Effects of treatment were analyzed on an intention-to-treat basis using SPSS version 20 (IBM SPSS Statistics [2011]; IBM, Chicago, IL). Continuous variables are presented as mean (95% CI) and were analyzed using Student t test for independent samples or paired t test as appropriate. When not normally distributed, data were logarithmically transformed for analysis (with the addition of 1 to the raw data before transformation, if required); geometric means and 95% CIs are reported. Categorical variables are presented as frequencies and percentages and analyzed using the χ2 test. Maternal outcomes were analyzed for effects of treatment, time (pretreatment at randomization, 36 weeks’ gestation, and 6–8 weeks postpartum), and treatment × time interactions using a repeated-measures ANOVA. Where treatment was a significant factor in the repeated-measures ANOVA, to remove any variability because of heterogeneity among women in baseline measures, the difference between treatment groups was analyzed as the percentage change from randomization. Relationships between nontransformed maternal measures and infant outcomes were analyzed by Spearman rank correlation test.

Logistic regression analyses were performed to examine the relationships between maternal and cord blood variables and customized birth weight >90th and <10th centiles. For the regression analyses, ethnicity was coded as Caucasian and other, and parity was coded as nulliparous or multiparous. The regression analyses were also performed with ethnicity in five categories as follows: Caucasian, Indian, Polynesian, Chinese/other Asian, and other. This made no substantive difference to the presented results but resulted in instability in the CIs because of small numbers in some categories. The univariate analyses are presented in Supplementary Tables 1 and 2. These univariate analyses were then adjusted for maternal age, ethnicity, parity, maternal smoking during pregnancy, infant sex, time from study randomization to delivery, and maternal BMI at randomization and are presented as adjusted univariate analyses.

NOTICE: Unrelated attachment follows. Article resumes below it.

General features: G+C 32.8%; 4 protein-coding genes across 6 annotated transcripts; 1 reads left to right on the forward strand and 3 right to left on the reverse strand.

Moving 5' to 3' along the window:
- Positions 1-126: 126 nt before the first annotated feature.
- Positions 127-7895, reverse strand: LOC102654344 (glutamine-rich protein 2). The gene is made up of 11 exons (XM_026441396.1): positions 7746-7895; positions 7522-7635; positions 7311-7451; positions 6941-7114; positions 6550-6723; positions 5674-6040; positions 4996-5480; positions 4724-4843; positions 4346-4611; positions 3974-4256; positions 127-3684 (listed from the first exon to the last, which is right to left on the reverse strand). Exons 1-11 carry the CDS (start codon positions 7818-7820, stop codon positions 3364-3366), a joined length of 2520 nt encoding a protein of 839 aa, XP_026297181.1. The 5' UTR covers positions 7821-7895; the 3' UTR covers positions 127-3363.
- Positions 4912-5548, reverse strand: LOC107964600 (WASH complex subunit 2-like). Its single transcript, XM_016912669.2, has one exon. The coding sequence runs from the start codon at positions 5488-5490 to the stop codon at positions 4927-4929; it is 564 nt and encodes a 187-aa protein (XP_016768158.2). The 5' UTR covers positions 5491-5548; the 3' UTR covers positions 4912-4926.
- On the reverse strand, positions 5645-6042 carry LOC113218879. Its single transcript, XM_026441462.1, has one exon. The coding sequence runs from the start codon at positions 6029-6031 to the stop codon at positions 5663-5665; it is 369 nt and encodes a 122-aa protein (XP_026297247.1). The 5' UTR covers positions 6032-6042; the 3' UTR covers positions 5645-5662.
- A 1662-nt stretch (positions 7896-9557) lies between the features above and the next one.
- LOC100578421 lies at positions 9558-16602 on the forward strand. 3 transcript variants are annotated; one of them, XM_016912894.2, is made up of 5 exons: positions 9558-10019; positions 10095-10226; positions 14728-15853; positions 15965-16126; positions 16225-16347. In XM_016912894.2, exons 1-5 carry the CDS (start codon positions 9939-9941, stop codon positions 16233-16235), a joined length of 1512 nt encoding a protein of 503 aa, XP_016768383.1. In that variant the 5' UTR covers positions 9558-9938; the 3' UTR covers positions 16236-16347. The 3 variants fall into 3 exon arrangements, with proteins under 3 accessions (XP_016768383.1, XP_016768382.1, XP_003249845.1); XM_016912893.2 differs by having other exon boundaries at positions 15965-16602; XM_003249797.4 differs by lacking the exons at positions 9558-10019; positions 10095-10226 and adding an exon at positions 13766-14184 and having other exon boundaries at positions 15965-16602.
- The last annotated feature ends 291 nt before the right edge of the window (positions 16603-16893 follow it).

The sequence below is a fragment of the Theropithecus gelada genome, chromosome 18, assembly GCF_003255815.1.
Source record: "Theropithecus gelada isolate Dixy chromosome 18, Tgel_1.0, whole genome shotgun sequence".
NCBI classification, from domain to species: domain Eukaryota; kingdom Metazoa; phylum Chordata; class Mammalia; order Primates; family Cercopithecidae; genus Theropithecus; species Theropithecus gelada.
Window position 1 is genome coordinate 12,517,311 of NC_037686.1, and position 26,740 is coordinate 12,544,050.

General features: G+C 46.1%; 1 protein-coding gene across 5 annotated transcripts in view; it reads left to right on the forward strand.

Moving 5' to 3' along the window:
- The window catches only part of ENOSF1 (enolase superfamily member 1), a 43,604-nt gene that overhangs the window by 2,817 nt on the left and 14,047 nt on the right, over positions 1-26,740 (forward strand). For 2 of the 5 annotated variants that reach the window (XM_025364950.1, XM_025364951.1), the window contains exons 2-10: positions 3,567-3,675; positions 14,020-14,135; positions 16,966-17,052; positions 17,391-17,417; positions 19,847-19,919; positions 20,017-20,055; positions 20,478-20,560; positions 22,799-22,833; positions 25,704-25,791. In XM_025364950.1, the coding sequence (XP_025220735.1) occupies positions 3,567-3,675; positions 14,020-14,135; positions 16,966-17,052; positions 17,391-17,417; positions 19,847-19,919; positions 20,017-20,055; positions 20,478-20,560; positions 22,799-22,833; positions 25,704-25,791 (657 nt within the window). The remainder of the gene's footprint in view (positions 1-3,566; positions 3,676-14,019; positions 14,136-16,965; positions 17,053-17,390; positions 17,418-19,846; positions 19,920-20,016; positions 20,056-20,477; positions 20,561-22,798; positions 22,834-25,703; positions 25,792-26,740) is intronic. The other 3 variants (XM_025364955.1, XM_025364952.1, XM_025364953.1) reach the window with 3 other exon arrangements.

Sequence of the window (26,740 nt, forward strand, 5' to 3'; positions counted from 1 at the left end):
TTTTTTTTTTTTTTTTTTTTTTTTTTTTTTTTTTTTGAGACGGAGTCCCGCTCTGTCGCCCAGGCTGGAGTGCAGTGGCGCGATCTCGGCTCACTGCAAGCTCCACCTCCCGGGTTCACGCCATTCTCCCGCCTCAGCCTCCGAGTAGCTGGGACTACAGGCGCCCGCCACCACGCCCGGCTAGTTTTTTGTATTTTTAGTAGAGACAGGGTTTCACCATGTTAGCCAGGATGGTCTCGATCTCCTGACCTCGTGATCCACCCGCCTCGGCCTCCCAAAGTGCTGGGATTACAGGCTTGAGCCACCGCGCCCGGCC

Randomization characteristics